Designer, teacher, lecturer, and activist May Morris was immersed in the world of British design practically from birth. Her father William Morris founded Morris & Co., a home furnishings empire that became synonymous with the British Arts and Crafts movement of the late 19th century. After attaining a formal art education in London, May was made the supervisor of Morris & Co.’s embroidery operations in 1885—she was just 23 years old. This table cover exemplifies her philosophy of art and design, outlined in her book Decorative Needlework. In it, she advocated that designers should study nature and use a limited number of stitches. While much of Vine Leaf is filled with simple darning stitches, May’s skill is revealed in the variations of stitch direction, which subtly shift the play of light over the surface.
May Morris also used her advantages to improve the lives of women who were less fortunate. She founded the Women’s Guild for Arts in 1907 to provide the support female artists and designers lacked, as they were excluded from the Art Worker’s Guild on the basis of gender.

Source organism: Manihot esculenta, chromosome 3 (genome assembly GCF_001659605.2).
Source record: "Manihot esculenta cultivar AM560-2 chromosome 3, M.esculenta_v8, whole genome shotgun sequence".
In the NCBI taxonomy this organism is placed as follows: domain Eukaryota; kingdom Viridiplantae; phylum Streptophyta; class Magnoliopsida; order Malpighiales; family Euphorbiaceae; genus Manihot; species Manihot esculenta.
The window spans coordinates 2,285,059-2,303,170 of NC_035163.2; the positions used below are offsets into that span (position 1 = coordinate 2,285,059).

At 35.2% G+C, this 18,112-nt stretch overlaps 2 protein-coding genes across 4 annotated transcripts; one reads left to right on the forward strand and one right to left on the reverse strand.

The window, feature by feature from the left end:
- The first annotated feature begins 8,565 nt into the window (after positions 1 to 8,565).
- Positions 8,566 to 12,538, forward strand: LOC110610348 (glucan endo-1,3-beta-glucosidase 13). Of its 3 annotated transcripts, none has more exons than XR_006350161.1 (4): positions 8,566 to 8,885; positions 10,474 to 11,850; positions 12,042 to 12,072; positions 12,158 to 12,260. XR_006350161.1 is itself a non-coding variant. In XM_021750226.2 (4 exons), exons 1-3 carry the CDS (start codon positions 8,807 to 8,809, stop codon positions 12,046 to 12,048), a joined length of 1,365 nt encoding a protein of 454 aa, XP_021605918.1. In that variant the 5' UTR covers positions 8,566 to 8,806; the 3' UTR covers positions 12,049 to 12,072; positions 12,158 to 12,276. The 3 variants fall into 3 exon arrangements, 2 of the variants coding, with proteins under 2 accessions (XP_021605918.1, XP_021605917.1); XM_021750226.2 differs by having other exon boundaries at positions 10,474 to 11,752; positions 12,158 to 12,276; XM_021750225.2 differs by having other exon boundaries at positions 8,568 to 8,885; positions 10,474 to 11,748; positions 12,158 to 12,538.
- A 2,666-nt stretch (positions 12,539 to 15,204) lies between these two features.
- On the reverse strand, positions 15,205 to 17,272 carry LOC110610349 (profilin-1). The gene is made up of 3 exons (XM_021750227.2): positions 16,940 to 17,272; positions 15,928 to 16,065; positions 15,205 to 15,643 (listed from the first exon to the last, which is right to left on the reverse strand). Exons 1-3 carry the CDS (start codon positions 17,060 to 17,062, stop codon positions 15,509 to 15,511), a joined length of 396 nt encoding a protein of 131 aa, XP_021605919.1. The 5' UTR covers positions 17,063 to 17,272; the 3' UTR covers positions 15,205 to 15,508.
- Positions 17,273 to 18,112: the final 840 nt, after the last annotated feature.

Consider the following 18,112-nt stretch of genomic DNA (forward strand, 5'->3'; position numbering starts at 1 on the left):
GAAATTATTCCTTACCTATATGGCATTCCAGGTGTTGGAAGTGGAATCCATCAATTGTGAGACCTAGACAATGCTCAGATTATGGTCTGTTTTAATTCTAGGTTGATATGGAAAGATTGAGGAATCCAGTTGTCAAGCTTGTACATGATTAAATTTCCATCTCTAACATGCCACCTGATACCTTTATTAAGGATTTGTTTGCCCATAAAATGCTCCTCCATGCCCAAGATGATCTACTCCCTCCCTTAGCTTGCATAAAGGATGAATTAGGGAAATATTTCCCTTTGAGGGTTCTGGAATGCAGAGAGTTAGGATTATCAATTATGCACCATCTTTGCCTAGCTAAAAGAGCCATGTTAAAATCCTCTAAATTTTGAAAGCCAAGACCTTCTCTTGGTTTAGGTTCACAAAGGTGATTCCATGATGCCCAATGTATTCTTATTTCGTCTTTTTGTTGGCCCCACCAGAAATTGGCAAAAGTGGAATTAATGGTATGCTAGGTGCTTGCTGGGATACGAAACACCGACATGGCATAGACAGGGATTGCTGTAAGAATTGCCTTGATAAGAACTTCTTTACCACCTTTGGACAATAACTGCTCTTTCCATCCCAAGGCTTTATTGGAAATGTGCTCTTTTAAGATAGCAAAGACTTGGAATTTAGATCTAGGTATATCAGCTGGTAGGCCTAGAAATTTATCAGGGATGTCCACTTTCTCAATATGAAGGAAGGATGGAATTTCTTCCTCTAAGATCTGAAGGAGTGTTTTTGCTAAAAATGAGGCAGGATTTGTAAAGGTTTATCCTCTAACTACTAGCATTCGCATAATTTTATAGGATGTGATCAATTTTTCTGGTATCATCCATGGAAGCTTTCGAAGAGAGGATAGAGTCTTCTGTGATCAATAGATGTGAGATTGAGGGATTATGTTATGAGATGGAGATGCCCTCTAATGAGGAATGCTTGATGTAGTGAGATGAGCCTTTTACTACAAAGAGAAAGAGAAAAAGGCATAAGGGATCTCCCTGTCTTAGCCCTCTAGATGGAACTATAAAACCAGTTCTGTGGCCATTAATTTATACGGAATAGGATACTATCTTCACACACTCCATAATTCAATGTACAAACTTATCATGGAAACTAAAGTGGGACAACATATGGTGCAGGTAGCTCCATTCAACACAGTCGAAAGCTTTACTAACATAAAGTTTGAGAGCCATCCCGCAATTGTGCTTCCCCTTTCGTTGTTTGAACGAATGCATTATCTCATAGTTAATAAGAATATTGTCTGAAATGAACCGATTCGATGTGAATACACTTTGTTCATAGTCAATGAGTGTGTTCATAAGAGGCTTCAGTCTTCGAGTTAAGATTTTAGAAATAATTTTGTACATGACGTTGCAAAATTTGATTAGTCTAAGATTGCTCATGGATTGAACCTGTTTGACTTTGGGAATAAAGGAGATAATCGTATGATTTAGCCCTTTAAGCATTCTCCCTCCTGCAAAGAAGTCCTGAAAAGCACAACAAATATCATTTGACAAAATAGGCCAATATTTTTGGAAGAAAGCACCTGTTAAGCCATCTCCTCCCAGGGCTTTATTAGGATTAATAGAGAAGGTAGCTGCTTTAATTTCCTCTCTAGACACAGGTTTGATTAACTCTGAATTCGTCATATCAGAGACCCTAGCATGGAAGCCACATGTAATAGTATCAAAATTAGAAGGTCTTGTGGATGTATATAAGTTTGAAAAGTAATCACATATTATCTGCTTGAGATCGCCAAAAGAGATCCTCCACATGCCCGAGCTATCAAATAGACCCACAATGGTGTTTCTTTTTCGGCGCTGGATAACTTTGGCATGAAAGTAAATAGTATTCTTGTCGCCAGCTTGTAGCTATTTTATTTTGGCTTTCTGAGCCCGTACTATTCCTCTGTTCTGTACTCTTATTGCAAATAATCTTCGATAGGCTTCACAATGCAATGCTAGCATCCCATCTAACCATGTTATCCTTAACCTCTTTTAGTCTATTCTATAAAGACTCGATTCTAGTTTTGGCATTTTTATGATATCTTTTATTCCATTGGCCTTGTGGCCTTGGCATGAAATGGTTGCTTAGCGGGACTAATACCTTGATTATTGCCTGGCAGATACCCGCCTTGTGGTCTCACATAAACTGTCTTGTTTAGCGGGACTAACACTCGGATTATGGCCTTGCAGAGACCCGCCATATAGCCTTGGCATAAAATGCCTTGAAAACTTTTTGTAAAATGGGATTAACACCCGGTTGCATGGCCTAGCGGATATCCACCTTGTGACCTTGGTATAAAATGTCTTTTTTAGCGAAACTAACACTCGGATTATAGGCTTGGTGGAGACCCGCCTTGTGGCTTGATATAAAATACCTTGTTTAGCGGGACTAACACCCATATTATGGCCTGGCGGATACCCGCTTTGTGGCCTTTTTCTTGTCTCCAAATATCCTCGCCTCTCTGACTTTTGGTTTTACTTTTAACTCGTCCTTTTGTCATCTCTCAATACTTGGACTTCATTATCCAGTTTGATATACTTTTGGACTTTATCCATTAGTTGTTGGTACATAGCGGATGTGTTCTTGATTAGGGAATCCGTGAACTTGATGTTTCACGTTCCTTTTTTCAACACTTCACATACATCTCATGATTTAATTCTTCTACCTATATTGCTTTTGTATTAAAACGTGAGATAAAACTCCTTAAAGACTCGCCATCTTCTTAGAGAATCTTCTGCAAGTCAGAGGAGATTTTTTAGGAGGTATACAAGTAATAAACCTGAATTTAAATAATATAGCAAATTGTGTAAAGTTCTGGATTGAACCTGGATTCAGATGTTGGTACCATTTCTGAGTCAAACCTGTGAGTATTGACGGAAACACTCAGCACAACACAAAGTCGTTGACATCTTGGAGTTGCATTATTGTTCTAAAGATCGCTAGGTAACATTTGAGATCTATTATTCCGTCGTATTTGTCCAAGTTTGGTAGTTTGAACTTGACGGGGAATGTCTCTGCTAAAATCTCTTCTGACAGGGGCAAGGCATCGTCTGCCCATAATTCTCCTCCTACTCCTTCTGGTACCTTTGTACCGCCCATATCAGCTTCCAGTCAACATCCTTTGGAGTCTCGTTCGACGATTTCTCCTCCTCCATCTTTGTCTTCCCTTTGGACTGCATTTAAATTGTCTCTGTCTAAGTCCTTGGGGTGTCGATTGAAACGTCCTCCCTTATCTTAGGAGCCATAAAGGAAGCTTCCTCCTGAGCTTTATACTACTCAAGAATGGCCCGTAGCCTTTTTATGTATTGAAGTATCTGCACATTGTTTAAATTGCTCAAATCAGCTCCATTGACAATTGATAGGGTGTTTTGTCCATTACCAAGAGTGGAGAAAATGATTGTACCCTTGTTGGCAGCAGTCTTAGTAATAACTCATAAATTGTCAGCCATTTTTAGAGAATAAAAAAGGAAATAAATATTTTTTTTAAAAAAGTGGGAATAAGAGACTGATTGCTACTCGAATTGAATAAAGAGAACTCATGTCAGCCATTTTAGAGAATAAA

Read more about May Morris on our blog. Vine Leaf what was on view in the exhibition Morris and Company: The Business of Beautyalong with several other designs by May Morris.
Elizabeth Wardle and the Leek Embroidery Society
Artistic needlework became a significant practice and feature of the Arts and Crafts movement of the late 19th century. Leek Embroidery Society founders Elizabeth Wardle (1834–1902) and Thomas Wardle (1831– 1909) were acquainted with artist, designer, and writer William Morris (English, 1834–1896). The Leek school style often took inspiration from historical needlework and the small flowers on this table cover are reminiscent of embroidery patterns from the 1600s.